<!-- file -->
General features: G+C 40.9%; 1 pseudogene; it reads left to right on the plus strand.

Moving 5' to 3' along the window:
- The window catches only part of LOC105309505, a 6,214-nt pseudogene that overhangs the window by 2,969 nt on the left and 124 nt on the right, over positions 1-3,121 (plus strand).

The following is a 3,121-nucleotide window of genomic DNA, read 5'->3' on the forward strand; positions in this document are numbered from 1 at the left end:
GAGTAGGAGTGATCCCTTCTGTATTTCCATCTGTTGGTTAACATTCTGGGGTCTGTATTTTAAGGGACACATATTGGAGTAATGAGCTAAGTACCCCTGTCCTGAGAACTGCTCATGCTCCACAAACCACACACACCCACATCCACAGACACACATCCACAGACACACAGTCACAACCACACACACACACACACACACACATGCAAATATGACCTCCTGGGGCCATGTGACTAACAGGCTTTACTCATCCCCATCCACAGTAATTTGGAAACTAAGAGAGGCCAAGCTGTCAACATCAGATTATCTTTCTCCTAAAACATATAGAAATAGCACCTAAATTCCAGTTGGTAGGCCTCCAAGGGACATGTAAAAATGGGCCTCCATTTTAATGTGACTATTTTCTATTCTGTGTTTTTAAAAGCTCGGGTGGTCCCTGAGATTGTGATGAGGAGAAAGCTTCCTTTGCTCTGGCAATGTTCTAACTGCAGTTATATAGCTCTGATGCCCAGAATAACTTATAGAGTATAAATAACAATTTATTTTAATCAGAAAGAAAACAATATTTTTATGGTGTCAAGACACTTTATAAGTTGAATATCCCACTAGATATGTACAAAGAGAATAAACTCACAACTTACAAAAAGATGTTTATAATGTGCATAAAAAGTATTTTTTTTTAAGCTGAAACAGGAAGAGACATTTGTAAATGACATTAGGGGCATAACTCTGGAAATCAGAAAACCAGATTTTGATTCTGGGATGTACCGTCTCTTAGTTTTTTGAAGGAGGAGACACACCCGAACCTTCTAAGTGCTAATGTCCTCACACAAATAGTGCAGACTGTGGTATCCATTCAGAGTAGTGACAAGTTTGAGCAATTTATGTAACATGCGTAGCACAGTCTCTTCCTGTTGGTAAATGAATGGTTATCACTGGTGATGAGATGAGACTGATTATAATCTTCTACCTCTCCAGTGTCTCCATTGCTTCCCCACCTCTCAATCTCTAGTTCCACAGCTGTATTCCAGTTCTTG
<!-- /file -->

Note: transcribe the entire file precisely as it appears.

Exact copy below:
General features: G+C 40.9%; 1 pseudogene; it reads left to right on the plus strand.

Moving 5' to 3' along the window:
- The window catches only part of LOC105309505, a 6,214-nt pseudogene that overhangs the window by 2,969 nt on the left and 124 nt on the right, over positions 1-3,121 (plus strand).

The following is a 3,121-nucleotide window of genomic DNA, read 5'->3' on the forward strand; positions in this document are numbered from 1 at the left end:
GAGTAGGAGTGATCCCTTCTGTATTTCCATCTGTTGGTTAACATTCTGGGGTCTGTATTTTAAGGGACACATATTGGAGTAATGAGCTAAGTACCCCTGTCCTGAGAACTGCTCATGCTCCACAAACCACACACACCCACATCCACAGACACACATCCACAGACACACAGTCACAACCACACACACACACACACACACACATGCAAATATGACCTCCTGGGGCCATGTGACTAACAGGCTTTACTCATCCCCATCCACAGTAATTTGGAAACTAAGAGAGGCCAAGCTGTCAACATCAGATTATCTTTCTCCTAAAACATATAGAAATAGCACCTAAATTCCAGTTGGTAGGCCTCCAAGGGACATGTAAAAATGGGCCTCCATTTTAATGTGACTATTTTCTATTCTGTGTTTTTAAAAGCTCGGGTGGTCCCTGAGATTGTGATGAGGAGAAAGCTTCCTTTGCTCTGGCAATGTTCTAACTGCAGTTATATAGCTCTGATGCCCAGAATAACTTATAGAGTATAAATAACAATTTATTTTAATCAGAAAGAAAACAATATTTTTATGGTGTCAAGACACTTTATAAGTTGAATATCCCACTAGATATGTACAAAGAGAATAAACTCACAACTTACAAAAAGATGTTTATAATGTGCATAAAAAGTATTTTTTTTTAAGCTGAAACAGGAAGAGACATTTGTAAATGACATTAGGGGCATAACTCTGGAAATCAGAAAACCAGATTTTGATTCTGGGATGTACCGTCTCTTAGTTTTTTGAAGGAGGAGACACACCCGAACCTTCTAAGTGCTAATGTCCTCACACAAATAGTGCAGACTGTGGTATCCATTCAGAGTAGTGACAAGTTTGAGCAATTTATGTAACATGCGTAGCACAGTCTCTTCCTGTTGGTAAATGAATGGTTATCACTGGTGATGAGATGAGACTGATTATAATCTTCTACCTCTCCAGTGTCTCCATTGCTTCCCCACCTCTCAATCTCTAGTTCCACAGCTGTATTCCAGTTCTTG